We live in an era where technological advances are continuously available to consumers, ostensibly with the goal of making ake their lives easier and keeping them digitally connected. Depending on who you speak to, there are varying opinions on the use of social media platforms. Issues of privacy have been a concern for many with regards to social media and we are seeing the impact it can have on personal injury cases.
From Facebook to Twitter, people use these sites to update their families and friends of events in their lives. However, one should be careful because pictures and information can easily be misconstrued by insurance companies and defence counsel and used against you in your case.
The 2007 case of Kourtesis v. Joris sheds light on this issue, when lawyers for an insurance company used evidence gathered from a social media website to contradict the plaintiff’s claim of compensation for pain and suffering. Fotini Kourtesis was only 18 years old when in December of 2000 she was involved in a rear-end collision while driving with her brother.
Ms. Kourtesis was wearing a seatbelt at the time and was the only one who claimed to have suffered an injury. Her listed symptoms included fatigue, headaches, a sore neck, pain and tingling in her left arm, constant flare-ups of pain and difficulty maintaining concentration, which was all consistent with that type of injury. She sought general damages of $45,000 based on the fact that her injuries impeded her from having a normal social life as a result of the pain and suffering.
In December of 2006, photographs were presented by the defence, which included a few from vacations that Ms. Kourtesis took in 2003 and 2004. They were mostly of celebratory times which seemed to contradict Ms. Kourtesis’ claim that she could no longer partake in such activities. When allowed to explain the nature of the pictures, she claimed that they were mostly posed and were not a true reflection of how she felt at the time. The judge found her explanation lacking, because while she may have just been posed in the pictures, they were still taken in a social setting in which she seemed to be an active part of. Ms. Kourtesis’ claim for general damages was subsequently dismissed.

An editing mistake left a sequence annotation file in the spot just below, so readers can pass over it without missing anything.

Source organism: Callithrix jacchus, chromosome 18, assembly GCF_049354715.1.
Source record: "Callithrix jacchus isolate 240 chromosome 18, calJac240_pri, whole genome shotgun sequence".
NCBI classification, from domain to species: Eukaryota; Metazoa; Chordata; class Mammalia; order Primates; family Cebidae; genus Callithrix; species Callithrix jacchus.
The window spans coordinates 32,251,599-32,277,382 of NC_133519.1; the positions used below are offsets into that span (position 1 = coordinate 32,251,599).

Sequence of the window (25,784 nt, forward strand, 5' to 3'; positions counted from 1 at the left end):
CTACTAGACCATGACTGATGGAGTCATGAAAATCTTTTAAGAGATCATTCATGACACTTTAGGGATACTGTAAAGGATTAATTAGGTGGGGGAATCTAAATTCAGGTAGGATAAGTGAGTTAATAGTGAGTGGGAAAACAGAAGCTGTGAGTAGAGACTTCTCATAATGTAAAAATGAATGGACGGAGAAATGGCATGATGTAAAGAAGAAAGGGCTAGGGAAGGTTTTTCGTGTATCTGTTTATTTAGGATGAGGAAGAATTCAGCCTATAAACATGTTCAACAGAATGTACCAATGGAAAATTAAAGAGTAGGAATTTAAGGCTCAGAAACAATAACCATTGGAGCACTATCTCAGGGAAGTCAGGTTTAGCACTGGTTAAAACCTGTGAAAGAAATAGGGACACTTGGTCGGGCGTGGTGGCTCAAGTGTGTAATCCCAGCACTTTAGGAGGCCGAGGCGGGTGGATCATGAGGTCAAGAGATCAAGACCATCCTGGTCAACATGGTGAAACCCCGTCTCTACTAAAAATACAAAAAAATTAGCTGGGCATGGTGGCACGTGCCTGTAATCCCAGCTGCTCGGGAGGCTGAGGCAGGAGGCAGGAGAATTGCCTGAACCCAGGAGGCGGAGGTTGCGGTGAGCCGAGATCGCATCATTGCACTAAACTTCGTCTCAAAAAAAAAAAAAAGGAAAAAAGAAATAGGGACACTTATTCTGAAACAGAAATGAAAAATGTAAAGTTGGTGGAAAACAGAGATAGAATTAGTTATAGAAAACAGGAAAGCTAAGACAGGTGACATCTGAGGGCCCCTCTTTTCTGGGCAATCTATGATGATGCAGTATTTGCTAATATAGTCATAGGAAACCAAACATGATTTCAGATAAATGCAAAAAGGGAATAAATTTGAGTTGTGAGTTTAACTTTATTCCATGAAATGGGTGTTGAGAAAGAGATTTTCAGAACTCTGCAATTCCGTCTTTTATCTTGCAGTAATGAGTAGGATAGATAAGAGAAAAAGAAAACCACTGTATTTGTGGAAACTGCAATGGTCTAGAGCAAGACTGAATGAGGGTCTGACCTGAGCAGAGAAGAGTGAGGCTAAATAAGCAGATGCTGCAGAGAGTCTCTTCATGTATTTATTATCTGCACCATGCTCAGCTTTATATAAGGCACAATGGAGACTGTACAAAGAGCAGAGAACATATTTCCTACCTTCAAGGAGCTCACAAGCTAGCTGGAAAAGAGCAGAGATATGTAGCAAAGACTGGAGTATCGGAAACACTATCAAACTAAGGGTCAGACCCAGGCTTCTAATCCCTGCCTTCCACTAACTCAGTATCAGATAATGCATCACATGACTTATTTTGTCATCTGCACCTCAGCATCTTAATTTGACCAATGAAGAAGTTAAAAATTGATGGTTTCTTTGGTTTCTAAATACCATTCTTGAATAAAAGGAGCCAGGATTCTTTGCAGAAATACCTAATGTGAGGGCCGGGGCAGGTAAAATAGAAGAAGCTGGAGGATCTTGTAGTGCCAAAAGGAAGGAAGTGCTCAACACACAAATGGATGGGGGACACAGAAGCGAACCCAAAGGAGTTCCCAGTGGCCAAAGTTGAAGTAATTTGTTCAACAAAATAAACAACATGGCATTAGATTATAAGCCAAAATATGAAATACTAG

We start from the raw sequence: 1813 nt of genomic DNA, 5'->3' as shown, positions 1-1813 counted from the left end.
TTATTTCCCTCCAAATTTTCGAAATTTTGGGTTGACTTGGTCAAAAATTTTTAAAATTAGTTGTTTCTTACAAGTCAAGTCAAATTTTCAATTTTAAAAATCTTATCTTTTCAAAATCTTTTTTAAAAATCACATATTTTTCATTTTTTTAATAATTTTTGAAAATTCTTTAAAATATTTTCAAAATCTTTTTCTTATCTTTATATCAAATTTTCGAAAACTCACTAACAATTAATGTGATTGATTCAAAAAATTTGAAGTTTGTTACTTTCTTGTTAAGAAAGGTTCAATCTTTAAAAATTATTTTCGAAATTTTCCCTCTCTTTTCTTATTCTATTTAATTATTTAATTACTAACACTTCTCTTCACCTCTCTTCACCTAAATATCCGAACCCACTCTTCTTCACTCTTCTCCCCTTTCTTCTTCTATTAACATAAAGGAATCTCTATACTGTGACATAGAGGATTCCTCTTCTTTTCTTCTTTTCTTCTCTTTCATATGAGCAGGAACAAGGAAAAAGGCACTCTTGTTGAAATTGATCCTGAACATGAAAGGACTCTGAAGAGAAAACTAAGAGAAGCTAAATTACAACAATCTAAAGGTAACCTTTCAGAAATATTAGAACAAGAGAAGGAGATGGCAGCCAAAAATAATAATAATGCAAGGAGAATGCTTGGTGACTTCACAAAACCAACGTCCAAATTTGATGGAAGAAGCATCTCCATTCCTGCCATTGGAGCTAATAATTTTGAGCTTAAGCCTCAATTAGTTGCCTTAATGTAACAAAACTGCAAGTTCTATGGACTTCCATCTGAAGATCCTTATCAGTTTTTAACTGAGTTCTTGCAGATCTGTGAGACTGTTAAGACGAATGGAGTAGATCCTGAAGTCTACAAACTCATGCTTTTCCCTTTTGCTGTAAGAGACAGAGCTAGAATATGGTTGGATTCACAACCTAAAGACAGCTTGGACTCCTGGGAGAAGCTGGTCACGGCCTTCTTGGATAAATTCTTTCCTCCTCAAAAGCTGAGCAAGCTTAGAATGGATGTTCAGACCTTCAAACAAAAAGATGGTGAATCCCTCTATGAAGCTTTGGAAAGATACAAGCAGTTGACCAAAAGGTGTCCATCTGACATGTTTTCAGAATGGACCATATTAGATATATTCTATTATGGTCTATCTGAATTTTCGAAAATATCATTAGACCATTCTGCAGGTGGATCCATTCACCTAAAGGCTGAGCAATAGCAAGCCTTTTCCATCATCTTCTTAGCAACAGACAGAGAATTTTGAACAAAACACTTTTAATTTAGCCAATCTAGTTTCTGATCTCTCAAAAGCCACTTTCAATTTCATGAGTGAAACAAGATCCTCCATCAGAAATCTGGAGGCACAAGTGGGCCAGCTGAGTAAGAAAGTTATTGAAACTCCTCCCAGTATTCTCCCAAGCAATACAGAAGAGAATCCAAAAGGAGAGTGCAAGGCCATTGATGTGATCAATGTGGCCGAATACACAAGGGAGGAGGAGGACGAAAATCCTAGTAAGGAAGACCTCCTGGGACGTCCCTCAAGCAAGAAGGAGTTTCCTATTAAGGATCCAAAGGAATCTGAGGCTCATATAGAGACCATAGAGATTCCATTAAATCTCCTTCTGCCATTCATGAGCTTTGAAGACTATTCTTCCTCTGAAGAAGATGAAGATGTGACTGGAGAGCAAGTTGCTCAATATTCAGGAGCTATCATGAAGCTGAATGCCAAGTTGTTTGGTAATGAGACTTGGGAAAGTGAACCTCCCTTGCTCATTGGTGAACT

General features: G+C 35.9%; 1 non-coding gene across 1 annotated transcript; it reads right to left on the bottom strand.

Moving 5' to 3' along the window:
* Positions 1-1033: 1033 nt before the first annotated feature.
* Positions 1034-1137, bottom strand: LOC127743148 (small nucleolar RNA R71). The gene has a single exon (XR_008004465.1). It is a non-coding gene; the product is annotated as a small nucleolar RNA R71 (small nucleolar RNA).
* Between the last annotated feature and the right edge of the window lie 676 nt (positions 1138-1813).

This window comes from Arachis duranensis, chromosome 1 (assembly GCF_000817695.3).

People tend to share on social media pictures of their happy and joyous moments, and so these sites do not offer a true reflection of a person's life. Instead, they offer snapshots in time from family gatherings, weddings, birthday parties, etc.These images are often used against an individual in their personal injury case to try to convince juries and judges that the person is not as injured as they say.
Insurance companies may also sometimes attempt to use surveillance footage as evidence in proving the exaggeration or complete fabrication of a client’s injuries and to undermine the credibility of a plaintiff. This was the case in Iannarella v. Corbett where the plaintiff Mr. Iannarella, after being rear-ended by a concrete mixer driven by Mr. Corbett, claimed to have suffered a severe rotator cuff injury to his left shoulder.
During the initial trial, the defendant’s lawyer ambushed the plaintiff during his cross-examination with surveillance footage, which challenged the plaintiff’s injury claims. Although the video had not been previewed by the judge for relevance or impeachment value, nor did it go through the mandated chain of admission (affidavit of documents), it was accepted as evidence. The Court of Appeal for Ontario overturned the lower court’s decision to accept the surveillance videos into evidence because of the failure of the defence lawyer to comply with timely disclosure obligations.
This decision by the Court of Appeal for Ontario has now set precedent for the special conditions and limitations surrounding the introduction and applicable use of surveillance evidence in personal injury cases. Ontario’s Rules of Procedure dictates that all surveillance evidence be disclosed in the early stages of the litigation process.
If you have been involved in car accident, you should speak with a personal injury lawyer as soon as possible. There are certain steps you should take in the immediate aftermath, as well as in the months and even the year after. As demonstrated in the aforementioned case, “knowing is half the battle”. The experienced and professional lawyers at Burn Tucker Lachaîne can help guide you through this process.
Have your case assessed with a free consultation by the knowledgeable and experienced personal injury lawyers at Burn Tucker Lachaîne. A proud member of the Injury Lawyers of Ontario, our Ottawa personal injury lawyers are empathetic and accommodating and offer services in both English and French. Call or visit us online today.
|By Laurie Tucker of Burn Tucker Lachaîne LLP Personal Injury Lawyers on February 19, 2016|
|Tags: Free Consultation, Personal Injury, Serious Injury|